Broad Fellows Program in Brain Ciruitry
Advisory Board
Division of Biology
Broad Foundations


Neuroscientists study each of the 100 billion neurons in the human brain. But while they understand individual neurons, they've been stumped by how neurons work together, how they encode information, and how they generate thoughts, emotions, and actions.

That pioneering area of study is behind the Broad Fellows Program in Brain Circuitry at the California Institute of Technology, made possible through an $8.9 million grant from the Broad Foundations and philanthropist Eli Broad.

The funding will enable the program to establish six new neuroscience labs at Caltech and hire 24 researchers over the next five years.

Each of the Broad Fellows receives funding to hire up to three assistants.

"Each of the fellows will be able to devote up to five years to their projects, without having to worry about finding another postdoctoral appointment in a year or two or limiting themselves only to research that will lead to tenure," says Professor Henry A. Lester, Director of the program, and Bren Professor of Biology. "These researchers will be at a level between postdoctoral fellow and assistant professor, which means that they will be very independent and won't have to worry about the tenure clock."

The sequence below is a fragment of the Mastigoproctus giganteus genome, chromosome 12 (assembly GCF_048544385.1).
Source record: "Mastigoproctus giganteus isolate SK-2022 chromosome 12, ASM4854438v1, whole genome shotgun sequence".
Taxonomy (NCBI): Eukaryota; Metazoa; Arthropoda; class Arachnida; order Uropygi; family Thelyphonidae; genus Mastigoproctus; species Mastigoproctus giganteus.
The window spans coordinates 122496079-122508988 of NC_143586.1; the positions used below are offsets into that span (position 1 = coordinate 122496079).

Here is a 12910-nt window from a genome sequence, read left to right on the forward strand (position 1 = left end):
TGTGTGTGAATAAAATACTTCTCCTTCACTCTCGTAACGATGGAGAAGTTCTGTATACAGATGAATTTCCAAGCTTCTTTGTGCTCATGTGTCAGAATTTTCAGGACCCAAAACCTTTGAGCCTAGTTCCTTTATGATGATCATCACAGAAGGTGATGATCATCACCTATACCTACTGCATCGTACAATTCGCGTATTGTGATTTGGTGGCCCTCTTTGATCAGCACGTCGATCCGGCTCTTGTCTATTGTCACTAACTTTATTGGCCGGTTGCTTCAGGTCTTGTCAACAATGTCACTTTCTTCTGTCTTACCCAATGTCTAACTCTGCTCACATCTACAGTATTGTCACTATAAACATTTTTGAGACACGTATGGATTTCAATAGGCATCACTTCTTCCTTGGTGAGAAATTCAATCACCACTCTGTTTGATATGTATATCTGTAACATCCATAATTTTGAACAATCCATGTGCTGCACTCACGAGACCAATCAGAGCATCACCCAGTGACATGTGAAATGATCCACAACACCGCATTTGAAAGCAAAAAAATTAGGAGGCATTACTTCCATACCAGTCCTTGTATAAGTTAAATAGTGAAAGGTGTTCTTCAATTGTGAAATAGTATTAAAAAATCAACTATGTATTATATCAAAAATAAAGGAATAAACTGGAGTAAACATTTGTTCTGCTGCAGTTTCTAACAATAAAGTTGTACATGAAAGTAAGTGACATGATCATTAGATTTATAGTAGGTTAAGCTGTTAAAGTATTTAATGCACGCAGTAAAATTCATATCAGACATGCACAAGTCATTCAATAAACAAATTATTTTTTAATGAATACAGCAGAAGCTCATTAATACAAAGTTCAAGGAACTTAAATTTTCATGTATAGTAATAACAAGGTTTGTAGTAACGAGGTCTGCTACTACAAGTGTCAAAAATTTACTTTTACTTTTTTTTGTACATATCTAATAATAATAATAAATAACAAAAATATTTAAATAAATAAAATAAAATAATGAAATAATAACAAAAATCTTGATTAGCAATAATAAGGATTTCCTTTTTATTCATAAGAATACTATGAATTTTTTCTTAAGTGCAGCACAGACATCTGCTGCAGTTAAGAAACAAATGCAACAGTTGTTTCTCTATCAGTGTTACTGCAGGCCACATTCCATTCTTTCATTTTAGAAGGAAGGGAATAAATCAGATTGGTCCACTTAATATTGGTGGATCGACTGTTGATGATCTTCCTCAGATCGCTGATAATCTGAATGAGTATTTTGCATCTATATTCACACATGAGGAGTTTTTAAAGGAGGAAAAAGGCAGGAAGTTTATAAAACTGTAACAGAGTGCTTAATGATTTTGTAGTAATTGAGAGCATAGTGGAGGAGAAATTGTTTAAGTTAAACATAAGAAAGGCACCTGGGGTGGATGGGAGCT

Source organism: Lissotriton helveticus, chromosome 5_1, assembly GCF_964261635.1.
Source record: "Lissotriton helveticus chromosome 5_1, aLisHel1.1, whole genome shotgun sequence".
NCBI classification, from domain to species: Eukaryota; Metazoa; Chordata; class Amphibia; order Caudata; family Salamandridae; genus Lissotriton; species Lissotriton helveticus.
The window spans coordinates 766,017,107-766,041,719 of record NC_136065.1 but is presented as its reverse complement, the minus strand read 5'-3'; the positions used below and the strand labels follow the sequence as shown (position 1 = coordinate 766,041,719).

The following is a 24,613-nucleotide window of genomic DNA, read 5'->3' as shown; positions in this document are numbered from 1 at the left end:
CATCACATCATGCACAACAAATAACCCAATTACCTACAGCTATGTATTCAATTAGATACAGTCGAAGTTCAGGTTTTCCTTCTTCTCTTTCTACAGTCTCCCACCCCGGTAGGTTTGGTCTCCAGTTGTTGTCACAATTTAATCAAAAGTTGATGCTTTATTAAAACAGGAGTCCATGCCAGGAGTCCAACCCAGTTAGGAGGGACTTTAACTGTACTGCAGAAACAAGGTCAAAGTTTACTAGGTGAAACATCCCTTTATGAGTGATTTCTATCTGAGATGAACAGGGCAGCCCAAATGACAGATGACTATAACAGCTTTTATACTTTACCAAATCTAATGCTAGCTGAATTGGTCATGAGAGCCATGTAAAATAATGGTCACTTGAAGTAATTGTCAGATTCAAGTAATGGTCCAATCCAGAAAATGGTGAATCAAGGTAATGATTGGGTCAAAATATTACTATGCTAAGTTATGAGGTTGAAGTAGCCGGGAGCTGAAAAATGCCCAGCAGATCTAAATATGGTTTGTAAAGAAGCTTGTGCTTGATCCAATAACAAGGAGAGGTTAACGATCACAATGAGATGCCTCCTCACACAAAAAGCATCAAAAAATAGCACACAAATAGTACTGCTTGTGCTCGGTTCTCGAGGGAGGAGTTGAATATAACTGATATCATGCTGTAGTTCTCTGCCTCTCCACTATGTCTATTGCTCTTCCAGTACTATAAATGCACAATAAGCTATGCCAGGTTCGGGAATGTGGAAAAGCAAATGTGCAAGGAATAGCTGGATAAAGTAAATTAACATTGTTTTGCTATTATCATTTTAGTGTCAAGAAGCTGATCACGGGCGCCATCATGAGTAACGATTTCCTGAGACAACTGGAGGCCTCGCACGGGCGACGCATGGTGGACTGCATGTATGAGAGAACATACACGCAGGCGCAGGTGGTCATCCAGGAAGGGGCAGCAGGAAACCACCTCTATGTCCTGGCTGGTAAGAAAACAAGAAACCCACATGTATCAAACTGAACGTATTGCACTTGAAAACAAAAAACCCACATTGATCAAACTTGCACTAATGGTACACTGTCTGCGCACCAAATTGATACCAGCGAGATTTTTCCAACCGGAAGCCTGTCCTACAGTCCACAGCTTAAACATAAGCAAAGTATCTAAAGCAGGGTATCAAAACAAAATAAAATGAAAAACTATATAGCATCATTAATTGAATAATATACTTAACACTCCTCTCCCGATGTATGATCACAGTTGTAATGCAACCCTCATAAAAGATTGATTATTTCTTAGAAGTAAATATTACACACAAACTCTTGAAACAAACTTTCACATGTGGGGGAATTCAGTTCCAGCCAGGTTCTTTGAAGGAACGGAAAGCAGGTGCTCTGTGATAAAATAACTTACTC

The program is designed to give researchers the freedom and flexibility to advance their work in whatever way is most productive, and may include the development of specific technologies or the invention of new instruments. The Broad Fellows will be given individual space to do their work in the Beckman Laboratories of Behavioral Biology on the Caltech campus.

The program will be under the direction of Lester and a committee of other Caltech faculty members, including David J. Anderson, the Sperry Professor of Biology; Christof Koch, the Lois and Victor Troendle Professor of Cognitive and Behavioral Biology and Professor of Computation and Neural Systems; Mark Konishi, the Bing Professor of Behavioral Biology; Michael L. Roukes, Robert M. Abbey Professor of Physics, Applied Physics, and Bioengineering; Co-Director, Kavli Nanoscience Institute; Barbara J. Wold, director of the Beckman Institute at Caltech and Bren Professor of Molecular Biology; and Kai G. Zinn, Professor of Biology.

The Broad Foundations were founded by Eli and Edythe L. Broad as a Los Angeles-based venture philanthropy focused on entrepreneurship for the public good in education, science, and the arts.